But cinematically Les Enfants du Paradis is fairly conventional and more of a filmed stage play when compared to say Jean Renoir's films like Rules of the Game and A Day in the Country (with Sylvia Bataille) with their long takes and surprising camera moves and clever ways of compressing the story. Or Antonioni's La Notte with the marvelous scene with Jean Moreau in the passenger seat involved in an animated conversation with the driver of the car (her only happy scene in the movie) that the camera follows alongside, a little behind, then a little forward of. You don't ever hear a word of the conversation, only the sound of the rain and the windshield wipers. It's the kind of thing you could do in a film but not in a novel or on the stage.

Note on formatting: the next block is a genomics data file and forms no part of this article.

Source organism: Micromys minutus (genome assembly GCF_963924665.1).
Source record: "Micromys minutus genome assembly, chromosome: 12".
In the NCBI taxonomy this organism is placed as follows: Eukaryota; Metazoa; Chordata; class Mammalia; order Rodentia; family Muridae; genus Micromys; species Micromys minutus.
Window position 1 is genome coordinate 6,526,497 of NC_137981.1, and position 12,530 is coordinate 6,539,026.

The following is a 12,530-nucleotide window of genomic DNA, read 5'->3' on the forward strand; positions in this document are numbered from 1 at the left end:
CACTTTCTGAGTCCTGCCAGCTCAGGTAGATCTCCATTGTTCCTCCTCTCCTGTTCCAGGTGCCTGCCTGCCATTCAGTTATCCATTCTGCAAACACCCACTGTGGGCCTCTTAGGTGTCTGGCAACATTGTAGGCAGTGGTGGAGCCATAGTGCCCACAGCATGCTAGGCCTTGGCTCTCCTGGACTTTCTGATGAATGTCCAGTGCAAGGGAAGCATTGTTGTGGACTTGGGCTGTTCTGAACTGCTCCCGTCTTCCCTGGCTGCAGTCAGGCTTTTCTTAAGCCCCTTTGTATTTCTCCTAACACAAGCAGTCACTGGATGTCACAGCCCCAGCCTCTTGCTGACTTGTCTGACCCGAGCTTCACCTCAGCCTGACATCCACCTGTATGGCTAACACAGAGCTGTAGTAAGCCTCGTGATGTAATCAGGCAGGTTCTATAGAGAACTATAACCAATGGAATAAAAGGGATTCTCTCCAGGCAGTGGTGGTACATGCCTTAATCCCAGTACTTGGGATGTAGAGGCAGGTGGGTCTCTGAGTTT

But it's amazing how strong the list is – Tarkovski's Andrei Rublev with the long scene of casting the church bell, Rohmer's quirky and melancholic Rayon Vert, the delightful Band Wagon, and yes Cleo from 5 to 7 with its bizarre cafe scene and the piano lesson with young Michel Legrand. It's the list that young filmmakers like George Lucas and Martin Scorsese and Paul Schrader used to have on their "must see" lists – perhaps missing Lady from Shanhai, a Jean Rouch film like Chronicle of a Summer, and something by Shirley Clark. It might also stand as a kind of cultural record of the 20th century.

Edited by Quiggin
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I'm am most embarrassed about not having heard of some of them and having never been able to get through a few of them, but I was so happy to see Rules of the Game, one of my favorite movies of all time, so high on the list.